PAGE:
But today he needed to clear his mind and listen.  The coffee shop had about 18 people enjoying their favorite, over-priced hot (or cold) beverage.  This morning there were seven gathered in couples and four sitting by themselves.  The two women to his right were talking non-stop about exercise regimens, muscle aches, and diet plans.  Joe pointed his finger toward his mouth like he was going to force himself to throw up.  What a waste of human breath, he thought.

In front of him sat two young teenage girls, one studying her blueberry muffin, the other checking her phone for hoped-for messages.  The couple at the table in the center of the Starbucks spoke softly with one another.  The man’s back was to Joe.  He was a large man, dressed in a dark suit, sitting on a wooden chair that looked like it was going to collapse at any moment.  Joe thought about the fragility of life, of how people routinely take the stability of chairs for granted, never realizing the amount of faith it requires to sit one’s entire weight on a chair which one has not first tested for stability and strength.  [Another great word.  Fragility.  frag·ile [fraj-uhl; British fraj-ahyl] adjective

1. easily broken, shattered, or damaged; delicate; brittle; frail: a fragile ceramic container; a very fragile alliance.

2. vulnerably delicate, as in appearance: She has a fragile beauty.

3. lacking in substance or force; flimsy: a fragile excuse.

Origin:

1505–15;  < Latin fragilis,  equivalent to frag-  (variant stem of frangere  to break)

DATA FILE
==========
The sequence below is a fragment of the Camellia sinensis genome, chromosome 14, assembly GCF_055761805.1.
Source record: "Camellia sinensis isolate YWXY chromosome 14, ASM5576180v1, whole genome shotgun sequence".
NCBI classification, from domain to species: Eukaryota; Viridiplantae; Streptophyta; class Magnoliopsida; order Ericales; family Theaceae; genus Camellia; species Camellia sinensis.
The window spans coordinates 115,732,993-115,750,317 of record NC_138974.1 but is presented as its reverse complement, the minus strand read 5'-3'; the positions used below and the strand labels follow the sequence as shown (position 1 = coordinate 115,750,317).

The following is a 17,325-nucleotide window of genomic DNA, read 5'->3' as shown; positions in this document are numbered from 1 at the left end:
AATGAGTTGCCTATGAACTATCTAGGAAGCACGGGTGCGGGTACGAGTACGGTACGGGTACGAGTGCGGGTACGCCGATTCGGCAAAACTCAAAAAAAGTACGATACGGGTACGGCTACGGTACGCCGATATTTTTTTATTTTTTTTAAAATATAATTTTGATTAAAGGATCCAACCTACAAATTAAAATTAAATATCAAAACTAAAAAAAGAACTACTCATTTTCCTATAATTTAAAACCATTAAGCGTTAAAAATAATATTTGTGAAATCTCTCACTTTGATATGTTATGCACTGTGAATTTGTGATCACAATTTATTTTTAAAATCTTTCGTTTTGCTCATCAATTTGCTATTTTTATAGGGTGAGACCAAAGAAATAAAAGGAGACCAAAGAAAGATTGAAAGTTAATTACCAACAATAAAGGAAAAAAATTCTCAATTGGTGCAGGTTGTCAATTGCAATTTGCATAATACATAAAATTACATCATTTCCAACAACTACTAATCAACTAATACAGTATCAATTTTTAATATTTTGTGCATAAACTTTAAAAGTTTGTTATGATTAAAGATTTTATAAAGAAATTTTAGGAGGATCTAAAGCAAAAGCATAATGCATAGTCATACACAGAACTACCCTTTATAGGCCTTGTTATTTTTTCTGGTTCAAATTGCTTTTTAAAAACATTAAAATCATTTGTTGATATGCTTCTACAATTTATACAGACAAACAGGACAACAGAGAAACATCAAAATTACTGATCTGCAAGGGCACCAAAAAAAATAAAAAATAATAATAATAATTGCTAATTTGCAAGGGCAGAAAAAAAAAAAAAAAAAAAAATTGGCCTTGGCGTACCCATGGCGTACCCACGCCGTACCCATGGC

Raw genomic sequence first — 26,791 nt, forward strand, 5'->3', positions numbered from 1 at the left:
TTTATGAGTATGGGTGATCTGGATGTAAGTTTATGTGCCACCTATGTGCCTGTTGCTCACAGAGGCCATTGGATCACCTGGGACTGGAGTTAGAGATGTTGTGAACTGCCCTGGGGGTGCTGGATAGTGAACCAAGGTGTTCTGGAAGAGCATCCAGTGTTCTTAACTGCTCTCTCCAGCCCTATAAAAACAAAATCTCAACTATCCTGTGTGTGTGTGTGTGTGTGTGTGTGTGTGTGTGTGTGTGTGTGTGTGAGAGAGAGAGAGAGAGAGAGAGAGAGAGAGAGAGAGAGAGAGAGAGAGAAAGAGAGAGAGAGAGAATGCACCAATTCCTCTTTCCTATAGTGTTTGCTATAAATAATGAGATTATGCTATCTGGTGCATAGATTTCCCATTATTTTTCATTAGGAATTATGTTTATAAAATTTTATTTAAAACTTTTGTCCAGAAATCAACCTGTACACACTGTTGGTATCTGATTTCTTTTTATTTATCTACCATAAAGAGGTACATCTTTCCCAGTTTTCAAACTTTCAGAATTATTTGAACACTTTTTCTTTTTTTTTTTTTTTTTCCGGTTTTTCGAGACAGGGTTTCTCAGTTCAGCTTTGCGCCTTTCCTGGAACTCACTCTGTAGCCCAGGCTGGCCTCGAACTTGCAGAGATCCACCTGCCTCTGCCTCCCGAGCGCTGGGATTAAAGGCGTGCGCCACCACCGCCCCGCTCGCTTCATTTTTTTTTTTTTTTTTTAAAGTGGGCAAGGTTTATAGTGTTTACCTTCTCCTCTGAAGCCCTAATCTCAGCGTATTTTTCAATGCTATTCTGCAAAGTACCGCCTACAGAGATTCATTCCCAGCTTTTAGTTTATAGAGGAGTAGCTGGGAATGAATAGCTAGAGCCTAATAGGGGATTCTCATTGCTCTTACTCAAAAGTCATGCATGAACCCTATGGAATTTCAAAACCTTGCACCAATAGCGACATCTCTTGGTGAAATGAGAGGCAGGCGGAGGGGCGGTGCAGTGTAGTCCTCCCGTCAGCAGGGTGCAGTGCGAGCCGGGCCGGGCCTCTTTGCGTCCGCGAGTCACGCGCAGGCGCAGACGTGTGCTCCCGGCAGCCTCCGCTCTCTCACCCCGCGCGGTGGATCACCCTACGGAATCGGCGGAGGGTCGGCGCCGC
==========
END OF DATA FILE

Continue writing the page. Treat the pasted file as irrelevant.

We all suffer from fragility, don’t we?  The late-20’s-something females at the corner table were talking a mile a minute.  As they got up to leave, Joe was thankful.  Man, could those women talk!  They were attractive, but didn’t seem to invest much energy in listening to what the other was saying.

Joe had been coming to this Starbucks for a few months now.  His eavesdropping had become very practical at times.  He remembered overhearing one elderly lady say to her companion, “I’m having the worst time with my kitchen sink.  It just seems to leak, and leak, and leak!”  She looked so distraught, he thought to himself.  When she and her friend left, Joe followed them out and delivered his now famous line, “I am so sorry, but I couldn’t help but overhear a bit of your conversation.  I know a great plumber who’s reasonable and polite and has a great reputation.  And he’s not a relative!”  He recalled the elderly lady’s face light up as he gave her the contact information for Pete’s Plumbing.

But not all my eavesdropping has been successful, he reflected with a frown.  That couple that was going through a terrible fight with each other.  Man, they did not want my help when I suggested a marriage counselor to them.  I thought the guy was going to take my head off!  They were furious that I had been listening to their domestic battle.